Posts Tagged ‘young professional trip’

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[FAR’s Intern(s) in Armenia – Samantha]: Farewell.

July 24, 2010

By Samantha McQueen

The cliché must be true… my travels truly have changed me and Armenia will always be a part of my life. At the same time I think I left a chunk of myself there, too. Not only in the sense that my sleeping patterns are still stuck in Yerevan time, but I don’t think I could feel complete without returning again.

I finally see what the Diaspora has been fighting for. Armenians love their land and they are a crucial part of it. Through the wars and genocide, they have fought for the right to remain Armenian while holding onto the values of hard work and family. Farmers climb uphill for four hours to find fresh grass for their cows. Suddenly the nine to five job doesn’t seem so bad. And they still manage to take a stroll with their neighbors every night. We have a hard time balancing work with our social lives in America. If nothing else, I’ve learned to take time out of my day for family and friends.

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Credit: Samantha McQueen

Armenians are also some of the most hospitable people I’ve ever encountered. They are willing to spend their last penny on a dinner guest, no matter who is the wealthier in the situation. We could use a little of that generosity here. It brings a feeling of unity to the nation, especially with the struggles of the last century.

After a few tearful goodbyes, I realized that nine former strangers are going through the same feelings. We all felt that warmth and empathy for the people and their land. I guess that’s why it’s a cliché. They work so hard for what they have and value the things that really matter in life. If it wasn’t clear to me before, the saying “money doesn’t buy happiness” now makes sense. It’s almost impossible to leave Armenia without feeling like you belong to a culture that welcomes you into their lives with open arms.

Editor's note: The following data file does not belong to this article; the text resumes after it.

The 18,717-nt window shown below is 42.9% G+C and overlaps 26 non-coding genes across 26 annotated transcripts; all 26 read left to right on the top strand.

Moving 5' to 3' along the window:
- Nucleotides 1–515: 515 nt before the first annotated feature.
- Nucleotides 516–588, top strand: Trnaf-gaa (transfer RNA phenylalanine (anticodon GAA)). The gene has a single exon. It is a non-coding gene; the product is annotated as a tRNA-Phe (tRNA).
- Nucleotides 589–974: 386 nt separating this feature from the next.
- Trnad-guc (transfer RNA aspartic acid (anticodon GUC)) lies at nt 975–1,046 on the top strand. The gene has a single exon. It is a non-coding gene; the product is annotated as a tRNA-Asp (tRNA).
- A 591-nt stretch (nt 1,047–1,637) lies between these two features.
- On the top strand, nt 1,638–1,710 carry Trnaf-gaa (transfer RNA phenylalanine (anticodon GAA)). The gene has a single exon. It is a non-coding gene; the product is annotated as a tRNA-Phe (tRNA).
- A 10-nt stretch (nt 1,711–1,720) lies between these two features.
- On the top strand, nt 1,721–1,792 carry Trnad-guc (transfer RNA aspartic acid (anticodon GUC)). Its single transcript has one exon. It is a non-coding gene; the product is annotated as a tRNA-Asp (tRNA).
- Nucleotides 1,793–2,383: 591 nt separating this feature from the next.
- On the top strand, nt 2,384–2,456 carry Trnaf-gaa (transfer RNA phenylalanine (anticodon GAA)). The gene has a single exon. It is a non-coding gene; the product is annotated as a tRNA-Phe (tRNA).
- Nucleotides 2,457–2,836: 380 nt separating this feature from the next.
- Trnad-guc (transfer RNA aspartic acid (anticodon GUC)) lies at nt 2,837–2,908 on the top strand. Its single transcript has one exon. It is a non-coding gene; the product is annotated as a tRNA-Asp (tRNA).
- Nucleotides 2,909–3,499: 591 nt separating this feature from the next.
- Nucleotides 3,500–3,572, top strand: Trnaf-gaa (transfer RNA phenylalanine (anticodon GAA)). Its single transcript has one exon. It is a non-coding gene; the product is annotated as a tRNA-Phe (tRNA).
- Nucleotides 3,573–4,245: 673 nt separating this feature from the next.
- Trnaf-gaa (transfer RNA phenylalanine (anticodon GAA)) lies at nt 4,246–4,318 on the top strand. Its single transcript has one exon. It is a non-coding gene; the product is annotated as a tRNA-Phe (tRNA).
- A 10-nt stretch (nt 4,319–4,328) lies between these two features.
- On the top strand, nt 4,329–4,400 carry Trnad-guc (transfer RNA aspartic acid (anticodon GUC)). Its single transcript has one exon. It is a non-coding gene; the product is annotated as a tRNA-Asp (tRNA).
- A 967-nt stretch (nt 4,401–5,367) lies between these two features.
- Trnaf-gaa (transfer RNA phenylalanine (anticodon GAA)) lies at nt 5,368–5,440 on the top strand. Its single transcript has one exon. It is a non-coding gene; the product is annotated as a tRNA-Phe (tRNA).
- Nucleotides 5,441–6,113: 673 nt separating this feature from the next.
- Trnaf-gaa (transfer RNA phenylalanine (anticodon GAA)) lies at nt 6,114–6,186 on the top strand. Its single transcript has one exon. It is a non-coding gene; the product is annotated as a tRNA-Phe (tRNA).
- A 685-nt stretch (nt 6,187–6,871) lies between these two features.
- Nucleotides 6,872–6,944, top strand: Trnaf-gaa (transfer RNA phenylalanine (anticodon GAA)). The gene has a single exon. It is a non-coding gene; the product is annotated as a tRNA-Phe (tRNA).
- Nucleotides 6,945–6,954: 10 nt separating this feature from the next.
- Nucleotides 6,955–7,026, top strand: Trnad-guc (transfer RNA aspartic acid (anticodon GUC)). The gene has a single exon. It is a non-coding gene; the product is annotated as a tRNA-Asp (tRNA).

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Credit: FAR Staff

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[FAR’s Intern(s) in Armenia – Samantha]: Nagorno Karabakh.

July 20, 2010

By Samantha McQueen

I’m back in Yerevan for the final time before flying back home to America. It’s bittersweet to return for a third time, as this city is starting to feel like a home base for me, however short lived. The seven hour trip from Karabakh was a little painful but knowing I have one full day left doesn’t allow much time for laziness. I need to be in full tourist mode.

Karabakh was definitely a change from other areas we have visited. The people drive flashier cars and show extreme desire for independence of their land while struggling with international recognition as an individual state. It’s a blossoming territory; with modern sculptures along the central square of Stepanakert and construction of new malls in Shushi, it’s on its way to becoming a modern tourist spot. And the locals were definitely excited to see some visitors. Our group was immediately interviewed for the nightly news at the customs office… we were like celebrities. My fellow FAR blogger, Erin, was featured and she did a fantastic job representing the group. It was obvious the citizens were proud of their region and truly wanted to share their land with travelers.